From The Rebbe 05.18.09


From the Rebbe


May 18, 2009 24 Iyyar 5769
40th day of the omer
hod she’b’yesod, splendor/surrender within bonding

Dear Chevra,

This past Shabbat I spent a couple of hours at Chochmat HaLev, listening to the moving story of Elad Vazana, an Israeli Jew of Moroccan heritage who has spent the last ten or more years of his life working for peace in the Middle East. After his years of army service and having created a successful business, Elad awoke one morning from a vivid dream of being in a village in Portugal—a place he recognized as home. Filled with the dream’s power, he sold his business and gave up the life he knew to travel to Portugal.

Passing through Spain on his way to the place he had dreamed about, Elad suddenly received further guidance. Instead of going on to Portugal, he found himself on a bus bound for Granada! There he spent a fabulous year immersed in a culture still resonant with the 700-year mutually respectful and gloriously fruitful interchange that had taken place between 700 and 1400 CE, when Jewish, Muslim, and Christian populations had flourished there in harmony during Spain’s Golden Age.

Filled with the spirit of possibility, Elad knew he had to go back to Israel and do something to rekindle this productive co-existence. He returned home and became involved in Sulha, the movement to gather leaders and everyday folks from all the Middle East’s great spiritual traditions in the spirit of mutual honor and reconciliation. ( ‘Sulha is an Arabic word that carries a similar meaning to the Hebrew s’likha, forgiveness. It refers to ancient process evolved in Arab culture, where aggrieved parties would come together, witnessed by tribal elders, to speak and drink coffee and resolve differences—even when murder or violence had been perpetrated.) Sulha organizers hoped to bring people together to share their stories of pain, to eat and pray together, and so to build the foundational spiritual and emotional coalitions upon which peace can come, at last, to rest. What began as small gatherings quickly mushroomed to major annual multi-cultural events, attended by thousands.

I was impressed by Elad and by his story. His work is in Sulhita, the branch of Sulha that brings together young Israeli Jews and Palestinians, who have been taught to heap hatred upon the “enemy,” without ever having met a person of the “other side,” much less looked into their eyes. These young people are brought together in summer residential settings where they can get to know one another and create bonds of fellowship—hod she’ b’yesod, splendor and surrender/humility in bonding. If these young people. who have been taught from the get-go to hate each other, can bond with one another in friendship in a week’s time, can we not also open our hearts to the possibility of peace in the Middle East? Can we not also let begin to go of our animosities, cynicism, and fear, and continue to work together toward that end?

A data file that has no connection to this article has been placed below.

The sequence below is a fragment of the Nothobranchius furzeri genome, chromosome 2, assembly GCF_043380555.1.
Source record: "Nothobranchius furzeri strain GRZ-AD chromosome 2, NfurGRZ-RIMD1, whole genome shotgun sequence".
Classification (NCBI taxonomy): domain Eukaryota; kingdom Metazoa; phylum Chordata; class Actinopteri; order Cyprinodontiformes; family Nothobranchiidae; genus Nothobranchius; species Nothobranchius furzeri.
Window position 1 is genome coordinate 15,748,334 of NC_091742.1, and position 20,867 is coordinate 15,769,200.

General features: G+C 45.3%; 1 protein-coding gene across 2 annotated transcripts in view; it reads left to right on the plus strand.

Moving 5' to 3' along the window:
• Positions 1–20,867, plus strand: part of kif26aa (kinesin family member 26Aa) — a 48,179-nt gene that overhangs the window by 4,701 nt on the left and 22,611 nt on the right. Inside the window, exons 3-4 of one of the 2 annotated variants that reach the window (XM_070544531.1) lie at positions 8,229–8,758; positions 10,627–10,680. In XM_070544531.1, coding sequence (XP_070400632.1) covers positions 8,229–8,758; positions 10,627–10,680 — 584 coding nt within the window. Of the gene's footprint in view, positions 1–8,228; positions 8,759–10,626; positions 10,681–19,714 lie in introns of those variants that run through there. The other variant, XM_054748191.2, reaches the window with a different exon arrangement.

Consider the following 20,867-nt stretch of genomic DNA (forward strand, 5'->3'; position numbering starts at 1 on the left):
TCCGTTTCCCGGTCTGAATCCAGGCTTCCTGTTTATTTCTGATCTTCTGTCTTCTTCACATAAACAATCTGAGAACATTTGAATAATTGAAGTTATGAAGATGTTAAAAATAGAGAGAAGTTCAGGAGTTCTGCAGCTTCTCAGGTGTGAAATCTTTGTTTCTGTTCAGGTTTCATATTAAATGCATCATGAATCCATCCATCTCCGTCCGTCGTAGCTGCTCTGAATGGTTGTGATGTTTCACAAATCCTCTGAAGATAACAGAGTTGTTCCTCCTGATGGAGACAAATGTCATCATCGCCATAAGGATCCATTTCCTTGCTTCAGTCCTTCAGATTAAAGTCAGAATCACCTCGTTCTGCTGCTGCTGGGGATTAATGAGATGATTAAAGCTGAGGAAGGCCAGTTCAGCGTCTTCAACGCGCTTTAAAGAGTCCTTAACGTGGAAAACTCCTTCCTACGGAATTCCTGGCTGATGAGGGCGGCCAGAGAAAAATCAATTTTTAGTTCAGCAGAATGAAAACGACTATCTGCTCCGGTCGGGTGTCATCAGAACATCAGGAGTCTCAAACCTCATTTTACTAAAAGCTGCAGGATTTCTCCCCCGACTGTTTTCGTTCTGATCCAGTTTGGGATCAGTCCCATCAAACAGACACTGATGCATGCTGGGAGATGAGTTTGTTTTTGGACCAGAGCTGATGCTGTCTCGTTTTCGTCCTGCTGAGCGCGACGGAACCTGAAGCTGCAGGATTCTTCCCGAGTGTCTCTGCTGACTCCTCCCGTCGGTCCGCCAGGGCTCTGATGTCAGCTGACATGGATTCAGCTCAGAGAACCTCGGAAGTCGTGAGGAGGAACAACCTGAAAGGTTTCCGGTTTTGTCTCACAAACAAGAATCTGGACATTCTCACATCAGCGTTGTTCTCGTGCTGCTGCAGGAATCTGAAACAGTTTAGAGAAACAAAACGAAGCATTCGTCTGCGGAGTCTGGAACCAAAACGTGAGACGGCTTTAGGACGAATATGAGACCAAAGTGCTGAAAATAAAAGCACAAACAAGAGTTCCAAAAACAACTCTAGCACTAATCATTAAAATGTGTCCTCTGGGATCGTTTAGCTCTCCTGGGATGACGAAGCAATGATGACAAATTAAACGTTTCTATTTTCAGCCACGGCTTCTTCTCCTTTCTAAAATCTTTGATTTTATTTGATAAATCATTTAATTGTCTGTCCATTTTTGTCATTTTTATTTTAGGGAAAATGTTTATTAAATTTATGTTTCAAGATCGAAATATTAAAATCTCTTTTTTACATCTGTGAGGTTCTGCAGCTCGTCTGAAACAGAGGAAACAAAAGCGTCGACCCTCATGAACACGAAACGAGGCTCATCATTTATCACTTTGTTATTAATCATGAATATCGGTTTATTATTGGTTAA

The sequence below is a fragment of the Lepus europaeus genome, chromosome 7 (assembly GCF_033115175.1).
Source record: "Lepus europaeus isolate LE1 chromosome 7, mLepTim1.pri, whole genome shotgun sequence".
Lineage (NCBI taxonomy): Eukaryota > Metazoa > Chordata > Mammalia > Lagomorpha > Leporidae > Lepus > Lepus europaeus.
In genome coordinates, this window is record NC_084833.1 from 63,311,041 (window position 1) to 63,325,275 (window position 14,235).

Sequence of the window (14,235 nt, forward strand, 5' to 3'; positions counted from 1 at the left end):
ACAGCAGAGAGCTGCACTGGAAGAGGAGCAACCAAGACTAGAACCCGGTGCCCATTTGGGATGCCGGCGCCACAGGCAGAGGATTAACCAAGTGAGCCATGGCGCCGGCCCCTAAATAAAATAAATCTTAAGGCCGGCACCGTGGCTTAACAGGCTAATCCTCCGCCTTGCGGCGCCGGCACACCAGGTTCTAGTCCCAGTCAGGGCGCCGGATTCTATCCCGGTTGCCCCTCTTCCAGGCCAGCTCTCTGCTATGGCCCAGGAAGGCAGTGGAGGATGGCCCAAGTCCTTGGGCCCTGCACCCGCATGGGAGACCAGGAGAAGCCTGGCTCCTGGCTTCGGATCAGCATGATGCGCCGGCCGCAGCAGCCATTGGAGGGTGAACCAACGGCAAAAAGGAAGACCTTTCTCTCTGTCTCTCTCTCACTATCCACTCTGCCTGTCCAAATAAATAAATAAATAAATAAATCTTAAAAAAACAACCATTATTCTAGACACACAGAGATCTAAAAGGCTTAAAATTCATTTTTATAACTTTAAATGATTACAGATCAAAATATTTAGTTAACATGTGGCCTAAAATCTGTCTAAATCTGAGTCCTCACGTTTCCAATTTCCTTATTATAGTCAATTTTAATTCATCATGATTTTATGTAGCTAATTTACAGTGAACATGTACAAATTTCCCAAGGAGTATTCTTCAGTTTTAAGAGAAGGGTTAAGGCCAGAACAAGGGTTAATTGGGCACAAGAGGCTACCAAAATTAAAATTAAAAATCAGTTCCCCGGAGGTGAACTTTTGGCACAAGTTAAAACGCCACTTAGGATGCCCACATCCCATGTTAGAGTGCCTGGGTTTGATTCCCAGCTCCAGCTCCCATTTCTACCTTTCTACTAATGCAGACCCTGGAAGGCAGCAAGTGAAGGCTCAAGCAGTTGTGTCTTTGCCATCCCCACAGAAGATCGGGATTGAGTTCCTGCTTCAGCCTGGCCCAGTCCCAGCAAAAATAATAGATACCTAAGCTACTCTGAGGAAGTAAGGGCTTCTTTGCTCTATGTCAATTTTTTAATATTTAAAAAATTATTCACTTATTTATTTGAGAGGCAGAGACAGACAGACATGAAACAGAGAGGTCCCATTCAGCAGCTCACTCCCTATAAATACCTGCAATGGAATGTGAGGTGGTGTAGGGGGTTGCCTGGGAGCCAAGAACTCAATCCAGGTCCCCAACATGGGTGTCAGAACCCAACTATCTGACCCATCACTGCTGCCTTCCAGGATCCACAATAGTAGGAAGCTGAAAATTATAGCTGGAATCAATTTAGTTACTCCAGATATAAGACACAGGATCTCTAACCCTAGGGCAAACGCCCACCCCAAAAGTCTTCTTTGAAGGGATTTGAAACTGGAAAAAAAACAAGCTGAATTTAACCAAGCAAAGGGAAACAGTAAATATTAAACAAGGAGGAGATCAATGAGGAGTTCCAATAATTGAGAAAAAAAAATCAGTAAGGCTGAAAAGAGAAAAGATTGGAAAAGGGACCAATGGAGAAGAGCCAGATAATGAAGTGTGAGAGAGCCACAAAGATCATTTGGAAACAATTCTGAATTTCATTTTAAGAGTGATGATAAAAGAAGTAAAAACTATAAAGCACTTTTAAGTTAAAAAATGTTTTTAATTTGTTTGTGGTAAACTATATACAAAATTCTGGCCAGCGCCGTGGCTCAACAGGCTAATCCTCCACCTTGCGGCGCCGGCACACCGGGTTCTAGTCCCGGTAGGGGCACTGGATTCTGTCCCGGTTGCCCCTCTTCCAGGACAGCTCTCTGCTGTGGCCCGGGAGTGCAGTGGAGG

The work of Sulha is at risk because of the most recent violence in Gaza and the current political climate in Israel. We, of course, need the wisdom of multiple approaches to peacemaking. Recognizing the humanity of the other, getting to know the “enemy,” is perhaps but one of a number of necessary steps in moving toward peace. I urge you to look into your own heart and to ask, in what ways can I, in integrity, contribute to healing, to peace in Israel and the Middle East? If you feel moved to support the work of Sulha and Sulhita, I invite you to use the link here to go to the Sulha website, to learn more about their work, and to donate if you can.

And they will come to my holy mountain,
and rejoice in my house of peace.
My house will be a house of prayer for all peoples.

—Isaiah 56:7

With prayers and blessings for peace in all worlds,

Rabbi Diane